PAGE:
Released just in time for a wave of anti-French sentiment, the film follows a French colony in Africa's Ivory Coast on the eve of World War I. The Frenchmen discover that war has been declared, so they figure they'll do their part by attacking the German colony up the river. After all, they have six rifles, and one of them's an automatic.
Continue reading: Black And White In Color Review
Interlocking romantic misadventures beget both amusement and broken hearts in "Va Savior," a City of Lights charmer with a semi-serious edge and several superb performances.
Directed by Jaques Rivette ("The Gang of Four"), the film's affairs are set in motion by the arrival of an Italian theatre company in Paris to put on a production of Luigi Pirandello's "As You Desire Me" (which plays to half-full houses). The star of the show is 30-something Camille (Jeanne Balibar), a French actress who left Paris three years ago after a bad breakup with her pretentious professor boyfriend Pierre (Jaques Bonnaffe).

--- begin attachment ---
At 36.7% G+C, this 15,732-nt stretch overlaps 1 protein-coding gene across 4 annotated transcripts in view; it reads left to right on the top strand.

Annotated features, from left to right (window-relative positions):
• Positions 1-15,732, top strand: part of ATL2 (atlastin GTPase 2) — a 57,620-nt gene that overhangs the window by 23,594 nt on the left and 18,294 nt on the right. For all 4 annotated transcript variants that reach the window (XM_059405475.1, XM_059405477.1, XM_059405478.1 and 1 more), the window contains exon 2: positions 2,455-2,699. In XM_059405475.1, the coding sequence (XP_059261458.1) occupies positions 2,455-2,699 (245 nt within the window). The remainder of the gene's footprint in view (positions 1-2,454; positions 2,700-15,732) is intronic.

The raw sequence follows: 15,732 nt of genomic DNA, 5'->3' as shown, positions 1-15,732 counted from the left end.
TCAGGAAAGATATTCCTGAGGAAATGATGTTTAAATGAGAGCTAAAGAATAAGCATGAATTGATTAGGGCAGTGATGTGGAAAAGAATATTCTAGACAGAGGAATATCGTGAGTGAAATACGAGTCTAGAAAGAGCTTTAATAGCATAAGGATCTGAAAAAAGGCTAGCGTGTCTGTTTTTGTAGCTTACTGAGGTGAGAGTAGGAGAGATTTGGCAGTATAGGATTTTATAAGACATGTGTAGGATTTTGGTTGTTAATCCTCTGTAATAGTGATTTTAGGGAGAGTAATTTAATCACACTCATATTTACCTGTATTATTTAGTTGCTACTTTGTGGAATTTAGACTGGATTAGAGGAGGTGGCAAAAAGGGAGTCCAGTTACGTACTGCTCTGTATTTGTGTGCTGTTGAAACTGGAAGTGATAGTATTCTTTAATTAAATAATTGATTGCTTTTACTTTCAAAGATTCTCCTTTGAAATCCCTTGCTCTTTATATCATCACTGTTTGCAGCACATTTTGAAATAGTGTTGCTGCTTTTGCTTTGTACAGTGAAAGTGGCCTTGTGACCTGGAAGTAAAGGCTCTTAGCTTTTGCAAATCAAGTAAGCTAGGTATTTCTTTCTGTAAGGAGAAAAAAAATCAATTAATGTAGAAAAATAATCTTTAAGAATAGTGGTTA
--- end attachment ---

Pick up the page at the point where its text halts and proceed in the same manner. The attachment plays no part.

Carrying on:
Since then, Camille has become half-heartedly involved with her director and co-star (Sergio Castellitto), a middle-aged litterateur, while Pierre has married a beautiful ballet teacher (Marianne Basler). But now in the same city again, they seem self-destructively unable to resist each other's gravity. Camille doesn't want Pierre back, but needing an ego boost, she wants to gauge his interest in her -- which quickly drives him to obsessive behavior.
Continue reading: Va Savoir (Who Knows?) Review
He's certainly not wasting his newfound talents.